Into the wild, starry yonder

There has been a lot of talk about the newly proposed Space Force in the last few months.

Most of it is against the idea of the new military branch, with worries that come with militarizing space, and the conflict of NASA already running peaceful, scientific missions.

However, few talk about the reasons why this is a good idea, and how it will push us to really recognize space as the final frontier.

NASA has pushed for its whole existence toward the peaceful exploration of space for the sake of science. According to the Office of Management and Budget, the annual budget of NASA in FY2017 was $19.5 billion, which is about 0.47 percent of the total US federal budget for the year.

This number has remained under 1 percent of the annual budget for the past 20 years, while the budget for defense spending continued to rise to $590 billion in FY2017, or about 15 percent of the annual budget. In fact, $12.5 billion alone was dedicated to advance military science and research, or 0.31 percent of the annual budget.

Anyone can see the massive disparity here.

A Space Force would be able to take advantage of those hundreds of billions of dollars, as well as the already existing resources, relations, and people in the military, and point it all at learning about how to use space to our advantage.

Beyond the money involved, there is massive public support for the military in the United States. It exists everywhere. People from all over the country know someone who was in the military – however, NASA, unfortunately along with other scientific endeavors, often has a sort of ivory tower elitism, alienating a large group of people, and causing them to question a supposedly “useless” organization.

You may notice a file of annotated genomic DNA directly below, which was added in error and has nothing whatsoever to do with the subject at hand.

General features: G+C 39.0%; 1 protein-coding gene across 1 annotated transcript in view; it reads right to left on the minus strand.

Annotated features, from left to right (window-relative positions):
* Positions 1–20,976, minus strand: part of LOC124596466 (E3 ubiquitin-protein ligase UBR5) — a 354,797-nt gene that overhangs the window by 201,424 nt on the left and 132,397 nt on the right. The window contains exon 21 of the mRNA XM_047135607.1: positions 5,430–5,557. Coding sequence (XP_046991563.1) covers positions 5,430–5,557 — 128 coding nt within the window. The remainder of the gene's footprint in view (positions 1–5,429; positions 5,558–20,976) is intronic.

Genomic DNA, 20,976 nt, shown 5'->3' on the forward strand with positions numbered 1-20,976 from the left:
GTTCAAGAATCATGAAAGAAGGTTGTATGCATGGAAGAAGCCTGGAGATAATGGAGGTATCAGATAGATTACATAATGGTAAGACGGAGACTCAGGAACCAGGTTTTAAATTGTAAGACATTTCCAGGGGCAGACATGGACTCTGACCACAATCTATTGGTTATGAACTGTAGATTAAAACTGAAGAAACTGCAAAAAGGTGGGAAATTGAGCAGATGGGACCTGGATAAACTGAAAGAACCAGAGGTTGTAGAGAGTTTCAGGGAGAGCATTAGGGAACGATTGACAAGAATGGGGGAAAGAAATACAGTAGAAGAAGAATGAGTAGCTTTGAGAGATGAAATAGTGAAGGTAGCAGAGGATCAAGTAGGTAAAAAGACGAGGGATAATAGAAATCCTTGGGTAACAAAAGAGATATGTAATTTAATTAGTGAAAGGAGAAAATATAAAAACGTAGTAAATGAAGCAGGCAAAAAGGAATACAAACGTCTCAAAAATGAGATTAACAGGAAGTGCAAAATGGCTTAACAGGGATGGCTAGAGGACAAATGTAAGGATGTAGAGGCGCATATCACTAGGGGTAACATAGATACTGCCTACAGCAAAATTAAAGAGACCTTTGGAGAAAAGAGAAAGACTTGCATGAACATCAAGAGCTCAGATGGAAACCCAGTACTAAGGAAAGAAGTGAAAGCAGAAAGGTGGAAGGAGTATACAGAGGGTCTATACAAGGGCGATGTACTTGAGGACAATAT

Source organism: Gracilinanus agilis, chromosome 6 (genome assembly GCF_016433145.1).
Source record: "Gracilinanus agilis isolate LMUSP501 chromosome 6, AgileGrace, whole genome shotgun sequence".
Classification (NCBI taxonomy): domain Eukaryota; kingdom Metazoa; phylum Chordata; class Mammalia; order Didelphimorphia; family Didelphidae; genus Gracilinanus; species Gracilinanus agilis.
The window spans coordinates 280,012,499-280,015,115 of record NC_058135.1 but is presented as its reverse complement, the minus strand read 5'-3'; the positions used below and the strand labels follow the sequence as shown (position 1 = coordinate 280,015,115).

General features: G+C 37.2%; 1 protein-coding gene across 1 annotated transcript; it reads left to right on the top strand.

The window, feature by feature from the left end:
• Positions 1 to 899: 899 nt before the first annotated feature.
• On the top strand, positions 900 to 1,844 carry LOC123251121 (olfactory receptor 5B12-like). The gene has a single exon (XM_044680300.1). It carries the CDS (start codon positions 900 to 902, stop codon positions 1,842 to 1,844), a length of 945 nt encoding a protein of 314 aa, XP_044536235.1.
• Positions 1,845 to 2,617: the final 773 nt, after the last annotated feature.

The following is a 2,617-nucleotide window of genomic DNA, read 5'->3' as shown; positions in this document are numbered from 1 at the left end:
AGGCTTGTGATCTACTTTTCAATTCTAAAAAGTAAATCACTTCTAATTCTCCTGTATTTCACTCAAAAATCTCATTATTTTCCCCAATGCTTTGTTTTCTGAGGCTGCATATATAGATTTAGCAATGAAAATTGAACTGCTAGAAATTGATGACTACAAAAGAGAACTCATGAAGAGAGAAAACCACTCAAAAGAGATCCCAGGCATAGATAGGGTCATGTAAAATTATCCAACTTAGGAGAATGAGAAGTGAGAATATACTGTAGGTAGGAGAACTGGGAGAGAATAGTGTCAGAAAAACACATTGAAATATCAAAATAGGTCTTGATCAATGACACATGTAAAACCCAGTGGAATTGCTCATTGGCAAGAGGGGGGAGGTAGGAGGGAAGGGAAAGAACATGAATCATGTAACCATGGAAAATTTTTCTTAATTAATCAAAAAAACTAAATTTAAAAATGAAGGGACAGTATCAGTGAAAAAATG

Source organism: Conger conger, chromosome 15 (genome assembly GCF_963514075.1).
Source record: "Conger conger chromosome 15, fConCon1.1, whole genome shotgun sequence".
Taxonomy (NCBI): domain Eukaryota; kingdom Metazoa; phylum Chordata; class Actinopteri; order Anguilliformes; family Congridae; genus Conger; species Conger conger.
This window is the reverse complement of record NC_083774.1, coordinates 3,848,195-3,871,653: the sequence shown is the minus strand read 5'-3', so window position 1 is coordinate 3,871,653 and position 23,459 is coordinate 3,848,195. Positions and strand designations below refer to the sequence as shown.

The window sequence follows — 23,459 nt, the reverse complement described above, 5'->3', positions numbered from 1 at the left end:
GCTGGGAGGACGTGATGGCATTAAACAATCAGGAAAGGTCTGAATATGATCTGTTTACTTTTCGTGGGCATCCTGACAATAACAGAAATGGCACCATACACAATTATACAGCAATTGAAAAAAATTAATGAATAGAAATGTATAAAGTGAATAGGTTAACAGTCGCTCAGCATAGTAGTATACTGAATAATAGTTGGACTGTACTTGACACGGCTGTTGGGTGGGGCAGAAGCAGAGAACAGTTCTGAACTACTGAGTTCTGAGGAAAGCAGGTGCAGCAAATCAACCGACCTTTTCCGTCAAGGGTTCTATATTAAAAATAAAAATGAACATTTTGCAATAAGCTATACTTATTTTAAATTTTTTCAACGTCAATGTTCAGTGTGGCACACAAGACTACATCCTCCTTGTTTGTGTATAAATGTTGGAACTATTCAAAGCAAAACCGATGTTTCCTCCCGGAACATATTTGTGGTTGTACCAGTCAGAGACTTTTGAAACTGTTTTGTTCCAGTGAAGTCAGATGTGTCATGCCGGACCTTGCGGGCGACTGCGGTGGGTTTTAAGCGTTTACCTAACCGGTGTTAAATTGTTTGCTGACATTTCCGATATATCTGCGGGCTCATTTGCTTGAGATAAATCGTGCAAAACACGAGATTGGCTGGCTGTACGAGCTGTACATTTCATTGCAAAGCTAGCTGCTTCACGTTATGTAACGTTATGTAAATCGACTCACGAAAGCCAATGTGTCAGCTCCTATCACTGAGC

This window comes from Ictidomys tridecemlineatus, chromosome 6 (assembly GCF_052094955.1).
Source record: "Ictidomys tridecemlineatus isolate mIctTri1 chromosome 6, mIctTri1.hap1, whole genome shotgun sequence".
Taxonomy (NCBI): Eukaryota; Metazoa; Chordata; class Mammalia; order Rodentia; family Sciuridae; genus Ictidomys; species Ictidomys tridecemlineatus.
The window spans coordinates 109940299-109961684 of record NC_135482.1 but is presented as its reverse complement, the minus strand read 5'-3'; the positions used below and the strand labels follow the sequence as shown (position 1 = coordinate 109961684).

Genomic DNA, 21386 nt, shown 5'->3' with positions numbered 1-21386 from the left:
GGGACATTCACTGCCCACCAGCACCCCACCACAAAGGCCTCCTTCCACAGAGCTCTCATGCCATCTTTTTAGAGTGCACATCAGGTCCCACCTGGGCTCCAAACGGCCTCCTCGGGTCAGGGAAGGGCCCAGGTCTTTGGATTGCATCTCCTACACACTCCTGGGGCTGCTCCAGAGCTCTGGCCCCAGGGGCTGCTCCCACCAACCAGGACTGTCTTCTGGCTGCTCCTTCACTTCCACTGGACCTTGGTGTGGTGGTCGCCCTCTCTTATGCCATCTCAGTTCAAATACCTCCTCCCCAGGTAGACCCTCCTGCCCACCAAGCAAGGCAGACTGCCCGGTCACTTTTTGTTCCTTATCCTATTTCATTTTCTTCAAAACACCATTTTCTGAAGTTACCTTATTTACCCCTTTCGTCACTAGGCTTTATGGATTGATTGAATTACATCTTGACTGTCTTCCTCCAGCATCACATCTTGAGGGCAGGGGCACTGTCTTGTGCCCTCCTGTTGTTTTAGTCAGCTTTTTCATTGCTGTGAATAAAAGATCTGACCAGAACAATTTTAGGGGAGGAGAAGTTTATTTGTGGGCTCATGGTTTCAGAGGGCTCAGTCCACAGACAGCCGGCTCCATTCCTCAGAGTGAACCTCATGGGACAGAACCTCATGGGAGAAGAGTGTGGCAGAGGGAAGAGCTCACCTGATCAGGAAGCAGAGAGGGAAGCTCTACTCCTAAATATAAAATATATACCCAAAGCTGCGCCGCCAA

Starting a Space Force will cause a rebirth of wonder when we look up. The average American will suddenly have a renewed and vested interest in what happens beyond Earth. Further, there won’t be a requirement to have a college degree to be a part of something that wants to find what’s out there.

The option to work with the best, pushing people to Mars and beyond, will potentially become an option for millions of people. They will be trained in operations directly involved with maintaining and improving the capabilities of spacecrafts, much like the Air Force does already to specialized runways and planes.

This massive investment in space will open new commercial avenues for companies such as SpaceX, and give veterans the training and skills necessary to get involved with or even build these kinds of companies that want to push the boundaries of what we look at next.

The creation of the Space Force is just the newest option for what to do next, like getting our ass to Mars. It will not only be built on the traditions and history of NASA, but also on those of the Army and Air Force.

The Space Force will learn from, and take us to, the best of both worlds.

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